Athletic Identity & Athlete Retirement

I spend a lot of time thinking about the transition that occurs when individuals end their athletic careers. Things like: What happens during the transition…what it means emotionally for the person...how it affects the individual’s lifestyle…what we can be doing more of to support people as they go through the process, etc.  Despite the fact that I’ve personally experienced this transition (and currently work with individuals as they go through it) there is still much that I don’t know.

I would argue that biggest portion of this entire process deals with the concept of athletic identity and how a person manages the changes related to it. I’ve written briefly on this before and think it’s quite critical to paint a better picture of the emotions, thoughts and feelings a person experiences as they go through this change in their life.

“Athletic identity is the degree to which an individual identifies with the athlete role and looks to others for acknowledgement of that role (Brewer, Van Raalte, & Linder, 1993). It is a type of self-schema or how an individual perceives themselves.” 

How a person “perceives themselves?”  In my opinion, that’s everything. Your self-perception affects how you show up for life on a daily basis. And if you only perceive yourself as an athlete and then one day that part of your life is suddenly gone, then you are most assuredly going to have a tough time dealing with that change.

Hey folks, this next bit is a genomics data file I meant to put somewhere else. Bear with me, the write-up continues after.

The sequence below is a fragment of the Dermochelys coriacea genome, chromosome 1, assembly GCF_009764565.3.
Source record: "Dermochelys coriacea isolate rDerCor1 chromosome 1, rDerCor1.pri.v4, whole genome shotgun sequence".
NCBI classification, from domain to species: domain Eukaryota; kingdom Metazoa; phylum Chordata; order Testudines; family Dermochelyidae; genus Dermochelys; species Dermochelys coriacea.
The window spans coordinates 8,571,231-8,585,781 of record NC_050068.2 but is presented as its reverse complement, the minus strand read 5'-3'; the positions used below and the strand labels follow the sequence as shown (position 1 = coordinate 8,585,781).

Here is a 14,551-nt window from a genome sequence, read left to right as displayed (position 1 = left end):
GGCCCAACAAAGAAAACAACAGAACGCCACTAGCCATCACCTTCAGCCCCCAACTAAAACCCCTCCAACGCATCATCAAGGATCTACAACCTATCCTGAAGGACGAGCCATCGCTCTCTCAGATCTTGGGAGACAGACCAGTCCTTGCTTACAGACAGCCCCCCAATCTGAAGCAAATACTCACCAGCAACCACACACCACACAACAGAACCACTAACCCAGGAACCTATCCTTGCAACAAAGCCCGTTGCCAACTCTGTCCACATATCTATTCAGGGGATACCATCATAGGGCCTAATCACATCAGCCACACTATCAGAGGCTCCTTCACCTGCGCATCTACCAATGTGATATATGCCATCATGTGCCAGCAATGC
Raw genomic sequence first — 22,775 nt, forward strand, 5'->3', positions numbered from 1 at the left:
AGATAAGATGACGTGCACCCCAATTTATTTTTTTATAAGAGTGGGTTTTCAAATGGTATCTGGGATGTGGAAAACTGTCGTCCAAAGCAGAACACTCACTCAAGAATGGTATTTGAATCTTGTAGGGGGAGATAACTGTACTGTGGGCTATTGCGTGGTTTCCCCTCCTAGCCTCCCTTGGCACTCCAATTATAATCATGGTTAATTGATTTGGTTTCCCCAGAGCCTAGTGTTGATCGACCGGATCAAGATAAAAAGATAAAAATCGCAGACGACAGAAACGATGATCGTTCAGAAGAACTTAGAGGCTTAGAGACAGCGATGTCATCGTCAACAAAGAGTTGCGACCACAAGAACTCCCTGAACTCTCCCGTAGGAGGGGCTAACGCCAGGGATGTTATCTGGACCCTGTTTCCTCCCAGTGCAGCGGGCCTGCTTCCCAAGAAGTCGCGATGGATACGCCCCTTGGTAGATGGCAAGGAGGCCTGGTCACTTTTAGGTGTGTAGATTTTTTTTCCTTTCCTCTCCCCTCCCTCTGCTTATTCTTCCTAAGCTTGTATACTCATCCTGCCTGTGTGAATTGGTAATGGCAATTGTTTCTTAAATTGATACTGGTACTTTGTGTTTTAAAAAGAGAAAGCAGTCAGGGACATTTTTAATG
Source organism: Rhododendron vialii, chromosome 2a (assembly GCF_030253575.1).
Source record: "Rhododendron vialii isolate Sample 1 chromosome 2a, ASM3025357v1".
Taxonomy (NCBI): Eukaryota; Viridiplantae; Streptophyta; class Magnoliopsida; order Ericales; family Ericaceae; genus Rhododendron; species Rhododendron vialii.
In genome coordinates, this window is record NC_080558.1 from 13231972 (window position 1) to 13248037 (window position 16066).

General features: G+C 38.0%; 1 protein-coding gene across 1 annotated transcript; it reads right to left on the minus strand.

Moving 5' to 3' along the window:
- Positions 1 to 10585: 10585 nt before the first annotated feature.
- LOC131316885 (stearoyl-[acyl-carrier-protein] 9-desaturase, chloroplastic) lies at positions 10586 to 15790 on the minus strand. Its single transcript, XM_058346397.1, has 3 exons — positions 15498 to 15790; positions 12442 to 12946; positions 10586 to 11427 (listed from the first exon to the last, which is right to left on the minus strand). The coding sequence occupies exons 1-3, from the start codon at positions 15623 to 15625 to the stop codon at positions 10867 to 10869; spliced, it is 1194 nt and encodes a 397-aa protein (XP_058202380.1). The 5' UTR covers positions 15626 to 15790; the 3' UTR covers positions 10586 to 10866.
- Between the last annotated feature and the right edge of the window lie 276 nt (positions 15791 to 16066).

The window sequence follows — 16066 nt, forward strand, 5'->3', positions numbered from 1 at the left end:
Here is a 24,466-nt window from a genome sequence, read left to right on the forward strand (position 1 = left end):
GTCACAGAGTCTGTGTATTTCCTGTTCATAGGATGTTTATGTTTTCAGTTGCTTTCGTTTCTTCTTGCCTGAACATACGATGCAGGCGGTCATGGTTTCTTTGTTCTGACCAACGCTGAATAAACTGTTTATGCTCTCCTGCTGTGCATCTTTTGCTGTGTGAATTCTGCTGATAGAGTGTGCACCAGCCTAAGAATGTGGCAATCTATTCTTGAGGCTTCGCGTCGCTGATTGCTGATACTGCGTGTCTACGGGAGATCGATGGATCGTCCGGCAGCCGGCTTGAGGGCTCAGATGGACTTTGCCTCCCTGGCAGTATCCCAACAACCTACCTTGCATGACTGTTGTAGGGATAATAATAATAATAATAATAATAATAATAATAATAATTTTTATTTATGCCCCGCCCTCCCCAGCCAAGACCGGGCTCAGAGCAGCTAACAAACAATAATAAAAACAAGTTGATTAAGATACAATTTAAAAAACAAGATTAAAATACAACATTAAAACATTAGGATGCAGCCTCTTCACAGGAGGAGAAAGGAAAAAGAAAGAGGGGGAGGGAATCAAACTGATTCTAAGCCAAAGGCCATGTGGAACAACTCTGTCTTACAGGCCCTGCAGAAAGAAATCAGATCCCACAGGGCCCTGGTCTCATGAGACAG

That’s why I think we need to look more specifically at athletic identity as something to be addressed proactively throughout the course of a person’s athletic career.

One of the best ways to better understand athletic identity and the possible experiences, thoughts, feelings and issues associated with it, is through stories.

Here are a few that impacted me from the last few months.

  • Clare: The story of a former volleyball player’s transition with thoughts on how to survive it.
  • Ebony: Brave writing and honest insight. Check out the comments as well – so heartfelt and supportive.
  • Allison: An Olympic Swimmer (who is actually still competing today to vie for another Olympic team position in 2016).
  • Madison: This one is a little different but well worth the read (this article also highlights issues beyond athletic identity as well).
  • UPDATE: Nick - a former NFL player's first-hand account of his transition.
  • This is an older one that highlights a variety of personal experiences and pinpoints the struggles that can come after a life of football and playing in the NFL.

These individuals are so courageous and brave to share their stories in such a personal way. By sharing, it can help others to better understand, and to feel more understood.

Now I leave you with this: what are your experiences with this transition? How did athletic identity specifically play a role in it?